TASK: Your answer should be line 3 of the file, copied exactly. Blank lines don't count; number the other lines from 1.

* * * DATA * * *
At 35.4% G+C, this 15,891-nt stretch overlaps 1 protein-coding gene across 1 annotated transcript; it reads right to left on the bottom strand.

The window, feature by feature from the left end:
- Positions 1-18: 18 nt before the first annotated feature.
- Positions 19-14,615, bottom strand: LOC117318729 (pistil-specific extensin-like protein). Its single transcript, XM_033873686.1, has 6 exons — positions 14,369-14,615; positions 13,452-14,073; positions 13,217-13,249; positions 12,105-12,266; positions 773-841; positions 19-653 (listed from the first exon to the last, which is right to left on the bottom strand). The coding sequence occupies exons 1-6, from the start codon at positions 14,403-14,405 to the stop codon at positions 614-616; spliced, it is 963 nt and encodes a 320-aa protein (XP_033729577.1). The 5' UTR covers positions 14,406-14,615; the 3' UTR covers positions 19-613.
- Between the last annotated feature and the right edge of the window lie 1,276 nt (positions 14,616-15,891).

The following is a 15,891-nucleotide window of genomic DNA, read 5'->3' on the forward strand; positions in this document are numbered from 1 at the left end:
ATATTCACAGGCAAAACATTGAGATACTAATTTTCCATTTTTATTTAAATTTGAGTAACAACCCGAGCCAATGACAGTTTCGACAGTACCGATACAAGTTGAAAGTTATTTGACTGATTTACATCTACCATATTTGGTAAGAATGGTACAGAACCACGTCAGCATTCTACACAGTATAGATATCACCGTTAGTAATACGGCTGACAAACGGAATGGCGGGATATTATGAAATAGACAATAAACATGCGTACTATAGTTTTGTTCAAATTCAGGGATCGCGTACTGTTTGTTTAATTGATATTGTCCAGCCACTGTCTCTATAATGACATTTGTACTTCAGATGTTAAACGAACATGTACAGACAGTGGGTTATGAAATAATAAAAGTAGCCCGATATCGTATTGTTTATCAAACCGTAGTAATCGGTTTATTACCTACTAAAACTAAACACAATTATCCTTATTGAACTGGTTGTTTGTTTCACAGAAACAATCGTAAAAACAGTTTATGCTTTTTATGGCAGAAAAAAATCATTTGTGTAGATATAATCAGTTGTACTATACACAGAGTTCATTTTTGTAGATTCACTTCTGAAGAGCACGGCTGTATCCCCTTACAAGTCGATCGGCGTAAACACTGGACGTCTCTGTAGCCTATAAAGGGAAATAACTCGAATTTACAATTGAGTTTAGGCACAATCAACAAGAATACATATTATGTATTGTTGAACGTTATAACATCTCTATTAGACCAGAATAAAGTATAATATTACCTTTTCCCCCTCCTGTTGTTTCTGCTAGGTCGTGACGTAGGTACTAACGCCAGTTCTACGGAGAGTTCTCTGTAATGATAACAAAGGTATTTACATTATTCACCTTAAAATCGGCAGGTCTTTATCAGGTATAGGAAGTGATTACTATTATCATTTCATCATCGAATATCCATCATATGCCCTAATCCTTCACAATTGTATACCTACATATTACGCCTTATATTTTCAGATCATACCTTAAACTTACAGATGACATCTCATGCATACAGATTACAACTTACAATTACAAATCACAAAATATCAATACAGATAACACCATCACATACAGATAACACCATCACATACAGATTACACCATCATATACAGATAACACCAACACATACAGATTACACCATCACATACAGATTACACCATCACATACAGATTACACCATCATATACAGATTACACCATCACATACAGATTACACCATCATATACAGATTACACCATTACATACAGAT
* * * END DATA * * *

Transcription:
- Positions 1-18: 18 nt before the first annotated feature.